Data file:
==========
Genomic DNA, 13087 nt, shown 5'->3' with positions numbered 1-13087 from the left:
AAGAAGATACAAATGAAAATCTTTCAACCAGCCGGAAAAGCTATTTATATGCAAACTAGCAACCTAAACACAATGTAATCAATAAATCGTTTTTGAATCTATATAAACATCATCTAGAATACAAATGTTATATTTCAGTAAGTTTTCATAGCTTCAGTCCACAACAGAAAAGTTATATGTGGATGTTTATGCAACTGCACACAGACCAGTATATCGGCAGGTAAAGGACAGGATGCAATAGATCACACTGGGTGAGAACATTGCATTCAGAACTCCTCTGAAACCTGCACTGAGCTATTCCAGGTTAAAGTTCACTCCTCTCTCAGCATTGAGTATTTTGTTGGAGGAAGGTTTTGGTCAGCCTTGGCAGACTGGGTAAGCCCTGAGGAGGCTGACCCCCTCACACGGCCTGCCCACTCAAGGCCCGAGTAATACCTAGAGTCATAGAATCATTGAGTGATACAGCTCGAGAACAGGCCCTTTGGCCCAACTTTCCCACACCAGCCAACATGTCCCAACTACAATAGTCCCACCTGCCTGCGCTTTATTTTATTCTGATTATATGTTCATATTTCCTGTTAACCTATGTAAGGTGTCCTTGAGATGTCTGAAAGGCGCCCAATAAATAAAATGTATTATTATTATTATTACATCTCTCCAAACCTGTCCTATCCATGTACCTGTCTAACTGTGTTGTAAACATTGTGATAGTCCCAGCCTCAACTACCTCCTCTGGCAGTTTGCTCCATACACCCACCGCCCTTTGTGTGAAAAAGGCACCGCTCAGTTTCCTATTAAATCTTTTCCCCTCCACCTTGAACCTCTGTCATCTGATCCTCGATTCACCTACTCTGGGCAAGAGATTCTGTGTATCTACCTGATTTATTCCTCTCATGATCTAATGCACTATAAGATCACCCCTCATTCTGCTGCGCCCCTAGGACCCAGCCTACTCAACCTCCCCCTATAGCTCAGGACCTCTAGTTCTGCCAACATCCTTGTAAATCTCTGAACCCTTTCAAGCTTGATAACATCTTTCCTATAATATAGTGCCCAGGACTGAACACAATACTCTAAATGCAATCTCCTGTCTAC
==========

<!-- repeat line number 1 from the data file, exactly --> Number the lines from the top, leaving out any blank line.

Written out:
Genomic DNA, 13087 nt, shown 5'->3' with positions numbered 1-13087 from the left: